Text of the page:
WORLD METEOROLOGICAL ORGANIZATION HOLDS SYMPOSIUM TO DISCUSS THE ROLE OF THE WEATHER, CLIMATE AND ENVIRONMENTAL FACTORS
(Posted 28th July 2020)
The coronavirus pandemic continues to spread globally, within a wide range of climates and seasonal and environmental settings
The World Meteorological Organization (WMO) and international science partners are hosting a virtual global symposium from 04th to 06th of August to review the relationship between weather, climate and environmental factors and the spread of COVID-19.
The coronavirus pandemic continues to spread globally, within a wide range of climates and seasonal and environmental settings.
Environmental conditions are not the principle drivers of the first wave of the pandemic. Nonetheless, questions remain as to whether factors such as temperature, humidity, air quality and ultra-violet light influence the spread of the SARS-CoV-2 virus and the disease (COVID-19) that it causes.
“It is critical to understand whether meteorological, climatological and environmental factors promote the spread of the disease either outdoors or indoors. This is a pertinent scientific question that is the subject of numerous studies,” said Professor Jürg Luterbacher, WMO Chief Scientist and Director of Science and Innovation.
“COVID-19 is likely to be prevalent beyond the initial pandemic phase for several years. Better understanding of whether it will be influenced by seasonal environmental and weather conditions, as is the case with many other respiratory viruses and diseases, will help inform public health policy and management of the disease in the coming months and years,” said Dr Joy Shumake-Guillemot of the WMO/World Health Organization Joint Climate and Health Office.
The disease originally manifested in the Northern Hemisphere in early to mid-winter, in places with temperate climates, and spread east and west in an initially quite narrow climate band. This could reflect a climate sensitivity but could just as plausibly reflect trade and human movement patterns.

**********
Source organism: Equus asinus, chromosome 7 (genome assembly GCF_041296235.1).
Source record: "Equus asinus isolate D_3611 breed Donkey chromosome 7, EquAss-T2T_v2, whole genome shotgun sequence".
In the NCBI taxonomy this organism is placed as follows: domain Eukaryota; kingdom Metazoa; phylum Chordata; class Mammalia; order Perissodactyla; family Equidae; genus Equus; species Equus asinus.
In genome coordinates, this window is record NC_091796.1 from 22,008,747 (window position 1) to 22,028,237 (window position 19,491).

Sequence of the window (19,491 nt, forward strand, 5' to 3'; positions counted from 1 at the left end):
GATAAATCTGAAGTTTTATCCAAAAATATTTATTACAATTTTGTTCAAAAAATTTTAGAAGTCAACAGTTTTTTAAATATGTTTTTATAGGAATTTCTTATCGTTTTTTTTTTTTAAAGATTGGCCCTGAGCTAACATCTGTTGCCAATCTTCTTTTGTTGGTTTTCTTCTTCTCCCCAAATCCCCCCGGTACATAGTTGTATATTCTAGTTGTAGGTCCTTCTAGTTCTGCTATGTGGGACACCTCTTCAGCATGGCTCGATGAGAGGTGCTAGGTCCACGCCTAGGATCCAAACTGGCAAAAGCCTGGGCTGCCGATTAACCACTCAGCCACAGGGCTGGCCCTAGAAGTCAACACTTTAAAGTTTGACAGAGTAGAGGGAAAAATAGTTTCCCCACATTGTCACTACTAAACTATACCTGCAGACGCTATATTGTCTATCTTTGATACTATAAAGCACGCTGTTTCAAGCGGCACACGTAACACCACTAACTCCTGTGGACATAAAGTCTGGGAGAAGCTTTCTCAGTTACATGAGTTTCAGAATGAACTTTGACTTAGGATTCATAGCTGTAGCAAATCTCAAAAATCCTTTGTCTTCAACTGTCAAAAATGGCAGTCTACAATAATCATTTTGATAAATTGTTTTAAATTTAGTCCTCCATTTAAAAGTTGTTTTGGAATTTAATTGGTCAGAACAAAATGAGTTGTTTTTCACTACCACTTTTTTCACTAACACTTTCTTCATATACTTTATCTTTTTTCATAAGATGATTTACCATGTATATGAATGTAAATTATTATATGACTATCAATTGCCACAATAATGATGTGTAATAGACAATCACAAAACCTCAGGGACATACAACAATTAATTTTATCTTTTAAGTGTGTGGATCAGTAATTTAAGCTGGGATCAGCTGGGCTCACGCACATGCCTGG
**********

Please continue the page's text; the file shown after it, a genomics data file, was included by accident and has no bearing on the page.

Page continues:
Some countries currently facing the highest COVID-19 burdens are located in the tropics and subtropics. But there are also increasing case counts in some Southern Hemisphere countries as they move into winter. Whether this is a meteorologically driven phenomenon is yet to be determined.
Similarly, there are concerns about a resurgence in the next Northern Hemisphere winter, but these speculations are based largely on experience with other respiratory diseases which peak in winter and not on firm knowledge of COVID-19 climate sensitivities.
The e-symposium aims to create a forum to review and discuss existing studies in order to inform the state of knowledge that already exists and provide guidance for future research, according to Professor Ben Zaitchik, John Hopkins University and chair of the symposium’s scientific committee.
The symposium was initiated by a team of researchers from Johns Hopkins University, WMO and ACCESS programme in South Africa, and co-hosted by a wide range of scientific partners including the American Geophysical Union (AGU), U.S. National Oceanic and Atmospheric Administration, World Climate Research Programme, SENAHMI Peru, International Science Council, Elsevier, FutureEarth, GeoHealth Community of Practice, the Japan Agency for Marine-Earth Science and Technology and the Pacific Science Association .
More than 450 participants will consider some 100 contributions on the topic from researchers from around 20 countries. There will be several keynote presentations, and panels and breakout sessions on understanding dynamics, forecasts and projections, and actionable information.
There will be a concluding statement on the outcomes and the future of research on this aspect of the COVID-19 pandemic. Symposium proceedings will be published by Elselvier OneHealth journal.
The outcomes of the conference will also support the work of a newly established WMO Research Board Task Team on COVID-19 and climate and environmental factors, which will provide official scientific direction on the topic through 2021.